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  1. I completely agree with this article (in spite of being an underemployed liberal arts graduate)! My BA degree was a joy to pursue and honed my skills in communication, critical thinking and social perspectives. Subsequently, I opted to go to graduate school for business after tacking on a minor in business at the end of of undergraduate career. The ironic thing is that I personally feel that my liberal arts education has made me a more competant future employee. Yet would-be employeers like to dwell on my business studies. In my opinion and experience, all of the technical and business acumen in the world can only take you so far. The real corporate superstars are those who can visonize…and then communicate that vision to others.

  2. My husband and I debate this issue frequently. He’s an engineering major, and I majored in History. I do believe in the great value of a liberal arts education, but…It’s getting harder to ignore articles like Bloomberg/Business Week’s “A Graduation Gift for College Seniors: Jobs” or UC San Diego Extension’s report “Hot Careers for College Graduates 2011,” both of which highlight healthcare and technology fields as the ones with the greatest potential. With today’s economy and the ominous predictions regarding the country’s debt to GDP ratio, I think it’s irresponsible parenting on my part not to encourage my rising high school senior to consider more technical fields. That’s where the jobs are. While Mr. Coltrane’s article makes some important points, it still leaves me wondering how a new grad with a major in English will get a foot in the door at Intel or a bio-tech company.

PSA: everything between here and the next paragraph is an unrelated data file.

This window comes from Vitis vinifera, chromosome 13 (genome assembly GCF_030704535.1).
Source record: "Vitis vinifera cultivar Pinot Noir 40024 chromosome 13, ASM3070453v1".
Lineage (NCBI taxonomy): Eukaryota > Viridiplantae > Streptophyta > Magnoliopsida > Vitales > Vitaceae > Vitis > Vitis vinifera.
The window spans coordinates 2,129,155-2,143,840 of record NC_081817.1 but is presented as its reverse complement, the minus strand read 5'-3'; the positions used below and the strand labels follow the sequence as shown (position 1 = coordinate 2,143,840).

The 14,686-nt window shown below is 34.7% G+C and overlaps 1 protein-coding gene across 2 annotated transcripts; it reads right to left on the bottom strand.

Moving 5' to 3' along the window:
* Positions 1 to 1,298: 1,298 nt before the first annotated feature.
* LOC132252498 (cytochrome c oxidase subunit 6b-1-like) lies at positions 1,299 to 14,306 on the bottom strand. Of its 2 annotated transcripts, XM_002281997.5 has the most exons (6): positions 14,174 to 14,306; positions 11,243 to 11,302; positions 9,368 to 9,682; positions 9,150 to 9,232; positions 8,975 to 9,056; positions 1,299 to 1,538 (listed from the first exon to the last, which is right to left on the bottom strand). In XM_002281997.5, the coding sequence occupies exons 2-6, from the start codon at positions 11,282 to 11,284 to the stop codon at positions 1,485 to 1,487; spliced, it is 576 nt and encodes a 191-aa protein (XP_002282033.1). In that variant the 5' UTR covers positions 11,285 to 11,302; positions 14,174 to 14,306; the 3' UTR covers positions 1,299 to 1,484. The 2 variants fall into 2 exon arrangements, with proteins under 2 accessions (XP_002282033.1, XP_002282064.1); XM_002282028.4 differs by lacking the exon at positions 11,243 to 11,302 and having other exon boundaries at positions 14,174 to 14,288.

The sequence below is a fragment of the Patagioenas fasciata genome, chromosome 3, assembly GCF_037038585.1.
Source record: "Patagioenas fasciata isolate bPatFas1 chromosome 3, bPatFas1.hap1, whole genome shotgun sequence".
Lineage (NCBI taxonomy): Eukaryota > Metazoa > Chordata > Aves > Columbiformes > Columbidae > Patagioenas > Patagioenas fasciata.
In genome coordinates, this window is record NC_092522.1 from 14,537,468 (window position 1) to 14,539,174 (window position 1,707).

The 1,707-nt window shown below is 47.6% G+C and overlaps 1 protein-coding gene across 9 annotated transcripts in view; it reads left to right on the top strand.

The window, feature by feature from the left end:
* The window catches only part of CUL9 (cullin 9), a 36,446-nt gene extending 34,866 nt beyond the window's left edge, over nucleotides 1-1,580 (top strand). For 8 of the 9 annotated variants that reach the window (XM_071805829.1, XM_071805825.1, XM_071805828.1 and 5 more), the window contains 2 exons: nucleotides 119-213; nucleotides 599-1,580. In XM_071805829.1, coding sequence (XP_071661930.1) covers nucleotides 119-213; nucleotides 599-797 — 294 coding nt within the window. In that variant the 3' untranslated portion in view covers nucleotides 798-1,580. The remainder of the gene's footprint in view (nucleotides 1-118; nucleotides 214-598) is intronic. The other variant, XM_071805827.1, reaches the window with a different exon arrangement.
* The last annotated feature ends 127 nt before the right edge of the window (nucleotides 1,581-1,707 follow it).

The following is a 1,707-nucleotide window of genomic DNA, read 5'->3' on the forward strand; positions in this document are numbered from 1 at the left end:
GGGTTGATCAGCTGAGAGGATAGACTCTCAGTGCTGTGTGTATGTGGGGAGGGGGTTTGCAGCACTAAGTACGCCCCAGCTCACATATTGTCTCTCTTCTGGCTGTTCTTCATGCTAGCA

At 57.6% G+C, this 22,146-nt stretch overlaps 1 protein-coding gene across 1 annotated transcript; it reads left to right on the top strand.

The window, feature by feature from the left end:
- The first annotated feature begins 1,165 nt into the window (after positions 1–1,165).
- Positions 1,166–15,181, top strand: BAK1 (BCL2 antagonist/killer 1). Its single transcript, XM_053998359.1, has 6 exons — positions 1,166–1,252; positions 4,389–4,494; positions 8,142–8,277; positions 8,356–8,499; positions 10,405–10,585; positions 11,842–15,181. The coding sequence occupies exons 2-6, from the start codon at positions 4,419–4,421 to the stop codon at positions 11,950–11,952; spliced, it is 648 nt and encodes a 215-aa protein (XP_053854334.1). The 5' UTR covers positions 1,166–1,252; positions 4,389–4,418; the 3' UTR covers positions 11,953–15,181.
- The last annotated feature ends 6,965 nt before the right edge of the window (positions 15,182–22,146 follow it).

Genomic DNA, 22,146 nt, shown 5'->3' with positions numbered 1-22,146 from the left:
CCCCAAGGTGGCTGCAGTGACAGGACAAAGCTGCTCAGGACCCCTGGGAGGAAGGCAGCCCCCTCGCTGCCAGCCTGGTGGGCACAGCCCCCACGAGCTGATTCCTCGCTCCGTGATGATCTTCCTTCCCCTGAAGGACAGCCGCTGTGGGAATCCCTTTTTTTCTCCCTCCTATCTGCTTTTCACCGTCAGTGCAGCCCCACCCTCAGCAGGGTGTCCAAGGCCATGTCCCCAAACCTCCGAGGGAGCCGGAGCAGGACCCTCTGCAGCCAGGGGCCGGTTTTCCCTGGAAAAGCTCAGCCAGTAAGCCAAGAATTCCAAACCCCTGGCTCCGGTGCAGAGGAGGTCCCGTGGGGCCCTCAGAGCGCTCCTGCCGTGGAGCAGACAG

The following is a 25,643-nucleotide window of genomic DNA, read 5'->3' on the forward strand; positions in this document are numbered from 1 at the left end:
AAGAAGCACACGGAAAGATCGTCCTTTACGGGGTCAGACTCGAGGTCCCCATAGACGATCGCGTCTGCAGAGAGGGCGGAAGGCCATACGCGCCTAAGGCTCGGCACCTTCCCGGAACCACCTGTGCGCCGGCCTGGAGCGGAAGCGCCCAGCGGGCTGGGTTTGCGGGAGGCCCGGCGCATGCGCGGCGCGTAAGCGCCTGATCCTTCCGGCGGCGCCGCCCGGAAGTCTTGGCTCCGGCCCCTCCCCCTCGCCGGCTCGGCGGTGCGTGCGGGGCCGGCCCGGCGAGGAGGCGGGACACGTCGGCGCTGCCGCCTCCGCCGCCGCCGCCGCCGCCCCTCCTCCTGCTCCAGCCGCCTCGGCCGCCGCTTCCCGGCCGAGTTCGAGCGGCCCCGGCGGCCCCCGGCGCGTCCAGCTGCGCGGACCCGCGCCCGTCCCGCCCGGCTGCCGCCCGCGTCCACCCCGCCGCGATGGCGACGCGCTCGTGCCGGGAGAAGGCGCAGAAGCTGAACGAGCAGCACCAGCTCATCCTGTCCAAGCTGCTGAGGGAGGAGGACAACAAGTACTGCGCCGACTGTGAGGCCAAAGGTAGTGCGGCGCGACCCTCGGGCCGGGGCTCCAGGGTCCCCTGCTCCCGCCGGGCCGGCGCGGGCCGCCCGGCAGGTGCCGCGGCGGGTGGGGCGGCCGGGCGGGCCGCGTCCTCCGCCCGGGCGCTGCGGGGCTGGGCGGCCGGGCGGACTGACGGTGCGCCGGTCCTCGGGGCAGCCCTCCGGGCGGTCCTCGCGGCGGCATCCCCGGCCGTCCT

1. Hi Theresa,
      Thanks so much for your comments. While I understand your desire for your son to graduate with a good job, nudging kids to major in things that they aren’t interested in or don’t have an aptitude isn’t the answer. If you look at the hottest majors they all require math and nearly all of the top 10 are engineering degrees. Most kids are not going to be engineers like your husband or my dad.
      My daughter was a Spanish major, who graduated last month from college. She is working at as the social media guru for an educational toy company in San Diego and she absolutely loves her job. She didn’t need to major in a technical field to get it, but what she did do is spend a lot of time in social media pursuits while she was in college. It’s not just the major that counts, but what you do when you aren’t in class.
      Lynn O’Shaughnessy